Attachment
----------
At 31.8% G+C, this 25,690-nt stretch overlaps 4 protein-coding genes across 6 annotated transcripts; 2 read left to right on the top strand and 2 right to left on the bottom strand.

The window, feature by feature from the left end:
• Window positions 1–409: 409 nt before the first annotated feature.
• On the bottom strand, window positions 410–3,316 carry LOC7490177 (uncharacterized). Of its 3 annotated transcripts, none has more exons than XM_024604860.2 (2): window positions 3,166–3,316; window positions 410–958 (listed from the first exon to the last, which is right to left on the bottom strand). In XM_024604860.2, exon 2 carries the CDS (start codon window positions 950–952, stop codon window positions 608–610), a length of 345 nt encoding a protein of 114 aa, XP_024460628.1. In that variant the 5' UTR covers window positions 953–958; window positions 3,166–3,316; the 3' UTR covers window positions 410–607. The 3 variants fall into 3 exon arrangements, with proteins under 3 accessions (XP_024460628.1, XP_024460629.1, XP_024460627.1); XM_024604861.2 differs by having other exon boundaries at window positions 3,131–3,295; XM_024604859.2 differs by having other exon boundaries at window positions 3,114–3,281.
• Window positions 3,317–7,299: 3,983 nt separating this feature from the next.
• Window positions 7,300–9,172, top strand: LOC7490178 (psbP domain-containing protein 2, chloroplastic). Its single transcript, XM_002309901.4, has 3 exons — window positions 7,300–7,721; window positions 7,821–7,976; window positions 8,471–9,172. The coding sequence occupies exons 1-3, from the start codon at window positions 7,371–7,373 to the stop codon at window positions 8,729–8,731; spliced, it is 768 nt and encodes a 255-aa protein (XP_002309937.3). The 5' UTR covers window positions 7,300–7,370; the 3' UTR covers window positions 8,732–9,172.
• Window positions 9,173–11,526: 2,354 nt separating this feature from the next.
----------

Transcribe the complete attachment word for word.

At 31.8% G+C, this 25,690-nt stretch overlaps 4 protein-coding genes across 6 annotated transcripts; 2 read left to right on the top strand and 2 right to left on the bottom strand.

The window, feature by feature from the left end:
• Window positions 1–409: 409 nt before the first annotated feature.
• On the bottom strand, window positions 410–3,316 carry LOC7490177 (uncharacterized). Of its 3 annotated transcripts, none has more exons than XM_024604860.2 (2): window positions 3,166–3,316; window positions 410–958 (listed from the first exon to the last, which is right to left on the bottom strand). In XM_024604860.2, exon 2 carries the CDS (start codon window positions 950–952, stop codon window positions 608–610), a length of 345 nt encoding a protein of 114 aa, XP_024460628.1. In that variant the 5' UTR covers window positions 953–958; window positions 3,166–3,316; the 3' UTR covers window positions 410–607. The 3 variants fall into 3 exon arrangements, with proteins under 3 accessions (XP_024460628.1, XP_024460629.1, XP_024460627.1); XM_024604861.2 differs by having other exon boundaries at window positions 3,131–3,295; XM_024604859.2 differs by having other exon boundaries at window positions 3,114–3,281.
• Window positions 3,317–7,299: 3,983 nt separating this feature from the next.
• Window positions 7,300–9,172, top strand: LOC7490178 (psbP domain-containing protein 2, chloroplastic). Its single transcript, XM_002309901.4, has 3 exons — window positions 7,300–7,721; window positions 7,821–7,976; window positions 8,471–9,172. The coding sequence occupies exons 1-3, from the start codon at window positions 7,371–7,373 to the stop codon at window positions 8,729–8,731; spliced, it is 768 nt and encodes a 255-aa protein (XP_002309937.3). The 5' UTR covers window positions 7,300–7,370; the 3' UTR covers window positions 8,732–9,172.
• Window positions 9,173–11,526: 2,354 nt separating this feature from the next.